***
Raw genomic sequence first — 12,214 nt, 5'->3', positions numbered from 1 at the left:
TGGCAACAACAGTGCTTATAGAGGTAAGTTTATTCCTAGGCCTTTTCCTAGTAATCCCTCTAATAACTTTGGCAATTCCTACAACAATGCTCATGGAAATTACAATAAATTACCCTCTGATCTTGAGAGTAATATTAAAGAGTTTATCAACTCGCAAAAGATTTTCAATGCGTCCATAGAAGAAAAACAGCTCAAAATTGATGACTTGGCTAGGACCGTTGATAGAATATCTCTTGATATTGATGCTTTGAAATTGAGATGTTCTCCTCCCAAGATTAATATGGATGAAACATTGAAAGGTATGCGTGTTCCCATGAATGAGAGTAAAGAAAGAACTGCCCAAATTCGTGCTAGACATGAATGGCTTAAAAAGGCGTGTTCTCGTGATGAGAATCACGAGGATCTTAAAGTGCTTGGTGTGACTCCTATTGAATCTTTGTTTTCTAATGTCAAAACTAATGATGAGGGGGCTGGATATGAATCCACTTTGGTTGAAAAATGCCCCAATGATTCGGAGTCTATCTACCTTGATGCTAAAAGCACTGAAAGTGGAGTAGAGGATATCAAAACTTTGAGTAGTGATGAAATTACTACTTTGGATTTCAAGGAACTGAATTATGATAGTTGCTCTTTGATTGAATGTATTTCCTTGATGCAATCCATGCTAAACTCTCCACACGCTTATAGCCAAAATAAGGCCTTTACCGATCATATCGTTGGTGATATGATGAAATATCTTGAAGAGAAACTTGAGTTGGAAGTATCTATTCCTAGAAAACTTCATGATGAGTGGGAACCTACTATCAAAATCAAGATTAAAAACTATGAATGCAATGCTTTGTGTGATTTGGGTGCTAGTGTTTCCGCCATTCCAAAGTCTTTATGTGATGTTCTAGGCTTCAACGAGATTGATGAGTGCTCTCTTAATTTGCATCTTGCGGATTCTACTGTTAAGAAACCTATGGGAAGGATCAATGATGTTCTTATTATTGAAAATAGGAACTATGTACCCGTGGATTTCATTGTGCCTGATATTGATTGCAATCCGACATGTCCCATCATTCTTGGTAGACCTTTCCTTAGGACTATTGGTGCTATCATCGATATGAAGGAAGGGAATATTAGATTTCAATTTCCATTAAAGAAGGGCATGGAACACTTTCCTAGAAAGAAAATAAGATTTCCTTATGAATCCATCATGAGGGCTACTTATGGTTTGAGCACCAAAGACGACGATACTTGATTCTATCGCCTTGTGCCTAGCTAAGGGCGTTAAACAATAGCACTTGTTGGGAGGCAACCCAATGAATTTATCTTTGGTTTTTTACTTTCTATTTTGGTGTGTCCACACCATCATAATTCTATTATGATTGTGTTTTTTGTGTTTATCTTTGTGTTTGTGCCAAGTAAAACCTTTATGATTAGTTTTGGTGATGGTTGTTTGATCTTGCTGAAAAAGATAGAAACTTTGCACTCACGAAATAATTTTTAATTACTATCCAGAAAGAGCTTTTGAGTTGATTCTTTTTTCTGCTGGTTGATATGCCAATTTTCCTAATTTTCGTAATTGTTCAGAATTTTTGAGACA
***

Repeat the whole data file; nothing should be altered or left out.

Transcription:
Raw genomic sequence first — 12,214 nt, 5'->3', positions numbered from 1 at the left:
TGGCAACAACAGTGCTTATAGAGGTAAGTTTATTCCTAGGCCTTTTCCTAGTAATCCCTCTAATAACTTTGGCAATTCCTACAACAATGCTCATGGAAATTACAATAAATTACCCTCTGATCTTGAGAGTAATATTAAAGAGTTTATCAACTCGCAAAAGATTTTCAATGCGTCCATAGAAGAAAAACAGCTCAAAATTGATGACTTGGCTAGGACCGTTGATAGAATATCTCTTGATATTGATGCTTTGAAATTGAGATGTTCTCCTCCCAAGATTAATATGGATGAAACATTGAAAGGTATGCGTGTTCCCATGAATGAGAGTAAAGAAAGAACTGCCCAAATTCGTGCTAGACATGAATGGCTTAAAAAGGCGTGTTCTCGTGATGAGAATCACGAGGATCTTAAAGTGCTTGGTGTGACTCCTATTGAATCTTTGTTTTCTAATGTCAAAACTAATGATGAGGGGGCTGGATATGAATCCACTTTGGTTGAAAAATGCCCCAATGATTCGGAGTCTATCTACCTTGATGCTAAAAGCACTGAAAGTGGAGTAGAGGATATCAAAACTTTGAGTAGTGATGAAATTACTACTTTGGATTTCAAGGAACTGAATTATGATAGTTGCTCTTTGATTGAATGTATTTCCTTGATGCAATCCATGCTAAACTCTCCACACGCTTATAGCCAAAATAAGGCCTTTACCGATCATATCGTTGGTGATATGATGAAATATCTTGAAGAGAAACTTGAGTTGGAAGTATCTATTCCTAGAAAACTTCATGATGAGTGGGAACCTACTATCAAAATCAAGATTAAAAACTATGAATGCAATGCTTTGTGTGATTTGGGTGCTAGTGTTTCCGCCATTCCAAAGTCTTTATGTGATGTTCTAGGCTTCAACGAGATTGATGAGTGCTCTCTTAATTTGCATCTTGCGGATTCTACTGTTAAGAAACCTATGGGAAGGATCAATGATGTTCTTATTATTGAAAATAGGAACTATGTACCCGTGGATTTCATTGTGCCTGATATTGATTGCAATCCGACATGTCCCATCATTCTTGGTAGACCTTTCCTTAGGACTATTGGTGCTATCATCGATATGAAGGAAGGGAATATTAGATTTCAATTTCCATTAAAGAAGGGCATGGAACACTTTCCTAGAAAGAAAATAAGATTTCCTTATGAATCCATCATGAGGGCTACTTATGGTTTGAGCACCAAAGACGACGATACTTGATTCTATCGCCTTGTGCCTAGCTAAGGGCGTTAAACAATAGCACTTGTTGGGAGGCAACCCAATGAATTTATCTTTGGTTTTTTACTTTCTATTTTGGTGTGTCCACACCATCATAATTCTATTATGATTGTGTTTTTTGTGTTTATCTTTGTGTTTGTGCCAAGTAAAACCTTTATGATTAGTTTTGGTGATGGTTGTTTGATCTTGCTGAAAAAGATAGAAACTTTGCACTCACGAAATAATTTTTAATTACTATCCAGAAAGAGCTTTTGAGTTGATTCTTTTTTCTGCTGGTTGATATGCCAATTTTCCTAATTTTCGTAATTGTTCAGAATTTTTGAGACA